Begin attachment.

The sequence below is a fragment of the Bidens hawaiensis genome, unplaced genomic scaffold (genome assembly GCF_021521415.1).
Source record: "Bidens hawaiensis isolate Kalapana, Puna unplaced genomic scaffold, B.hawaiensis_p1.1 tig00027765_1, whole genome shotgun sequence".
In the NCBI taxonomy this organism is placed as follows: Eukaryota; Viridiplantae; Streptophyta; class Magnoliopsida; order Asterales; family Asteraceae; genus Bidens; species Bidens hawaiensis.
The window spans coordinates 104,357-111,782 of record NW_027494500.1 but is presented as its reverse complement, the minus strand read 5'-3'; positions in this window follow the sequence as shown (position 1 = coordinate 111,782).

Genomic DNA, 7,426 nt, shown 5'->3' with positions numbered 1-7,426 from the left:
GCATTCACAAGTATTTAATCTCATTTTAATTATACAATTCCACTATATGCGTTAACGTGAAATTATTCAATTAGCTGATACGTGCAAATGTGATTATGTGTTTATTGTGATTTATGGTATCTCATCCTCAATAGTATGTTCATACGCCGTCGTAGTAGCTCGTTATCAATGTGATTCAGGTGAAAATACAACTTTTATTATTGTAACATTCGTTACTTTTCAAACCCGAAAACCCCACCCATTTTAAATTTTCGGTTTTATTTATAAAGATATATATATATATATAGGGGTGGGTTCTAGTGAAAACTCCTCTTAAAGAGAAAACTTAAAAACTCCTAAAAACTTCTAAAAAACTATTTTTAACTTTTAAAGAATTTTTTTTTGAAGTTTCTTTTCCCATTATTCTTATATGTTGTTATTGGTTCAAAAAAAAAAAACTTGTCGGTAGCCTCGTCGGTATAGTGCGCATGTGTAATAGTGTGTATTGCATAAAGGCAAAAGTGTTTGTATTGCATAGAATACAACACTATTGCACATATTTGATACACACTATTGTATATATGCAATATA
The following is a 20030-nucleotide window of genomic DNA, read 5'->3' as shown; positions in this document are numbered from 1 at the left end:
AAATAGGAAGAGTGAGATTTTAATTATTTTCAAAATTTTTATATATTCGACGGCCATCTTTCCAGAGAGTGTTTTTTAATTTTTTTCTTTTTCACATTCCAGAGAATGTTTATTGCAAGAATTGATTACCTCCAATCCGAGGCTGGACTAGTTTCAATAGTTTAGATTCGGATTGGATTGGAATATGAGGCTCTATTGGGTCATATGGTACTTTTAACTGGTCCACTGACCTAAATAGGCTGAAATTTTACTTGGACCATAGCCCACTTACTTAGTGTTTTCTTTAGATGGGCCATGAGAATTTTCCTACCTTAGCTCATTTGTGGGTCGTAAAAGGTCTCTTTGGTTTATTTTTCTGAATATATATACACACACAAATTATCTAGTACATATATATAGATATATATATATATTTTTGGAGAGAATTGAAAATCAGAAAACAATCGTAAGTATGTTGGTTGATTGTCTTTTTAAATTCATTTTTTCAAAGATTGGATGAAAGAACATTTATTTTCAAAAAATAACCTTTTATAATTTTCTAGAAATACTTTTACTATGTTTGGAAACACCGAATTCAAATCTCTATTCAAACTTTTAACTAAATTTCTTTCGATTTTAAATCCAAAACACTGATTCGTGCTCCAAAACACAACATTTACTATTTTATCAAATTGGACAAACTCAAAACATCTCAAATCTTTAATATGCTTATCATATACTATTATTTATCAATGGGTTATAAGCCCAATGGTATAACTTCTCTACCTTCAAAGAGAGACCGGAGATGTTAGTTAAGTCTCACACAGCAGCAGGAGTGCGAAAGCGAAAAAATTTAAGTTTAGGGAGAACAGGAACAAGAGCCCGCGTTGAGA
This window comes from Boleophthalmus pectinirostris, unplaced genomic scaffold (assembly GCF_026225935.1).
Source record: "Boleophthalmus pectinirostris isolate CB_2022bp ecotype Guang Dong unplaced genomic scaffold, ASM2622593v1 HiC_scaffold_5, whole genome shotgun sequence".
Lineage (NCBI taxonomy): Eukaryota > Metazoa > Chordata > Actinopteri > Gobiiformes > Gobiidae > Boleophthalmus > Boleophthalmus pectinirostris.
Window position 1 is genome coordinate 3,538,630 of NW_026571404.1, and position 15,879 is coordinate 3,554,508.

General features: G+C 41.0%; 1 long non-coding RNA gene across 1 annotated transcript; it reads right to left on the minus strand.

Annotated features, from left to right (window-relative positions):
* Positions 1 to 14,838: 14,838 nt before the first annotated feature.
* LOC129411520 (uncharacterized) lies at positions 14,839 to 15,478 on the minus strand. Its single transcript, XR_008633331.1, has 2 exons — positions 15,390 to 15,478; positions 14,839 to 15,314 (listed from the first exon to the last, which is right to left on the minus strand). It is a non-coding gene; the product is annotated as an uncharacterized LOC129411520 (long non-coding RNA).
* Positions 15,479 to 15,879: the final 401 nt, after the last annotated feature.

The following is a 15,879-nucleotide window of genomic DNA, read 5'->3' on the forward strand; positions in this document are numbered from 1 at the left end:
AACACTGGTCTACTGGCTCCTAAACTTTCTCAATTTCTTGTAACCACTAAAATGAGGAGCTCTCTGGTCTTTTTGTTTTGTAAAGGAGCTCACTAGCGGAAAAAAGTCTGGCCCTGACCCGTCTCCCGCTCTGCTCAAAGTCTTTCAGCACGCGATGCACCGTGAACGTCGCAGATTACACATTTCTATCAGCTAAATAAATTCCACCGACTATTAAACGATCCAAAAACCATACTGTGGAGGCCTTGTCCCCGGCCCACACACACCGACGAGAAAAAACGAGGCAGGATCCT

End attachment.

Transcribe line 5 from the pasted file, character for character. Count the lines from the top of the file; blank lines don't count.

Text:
Genomic DNA, 7,426 nt, shown 5'->3' with positions numbered 1-7,426 from the left: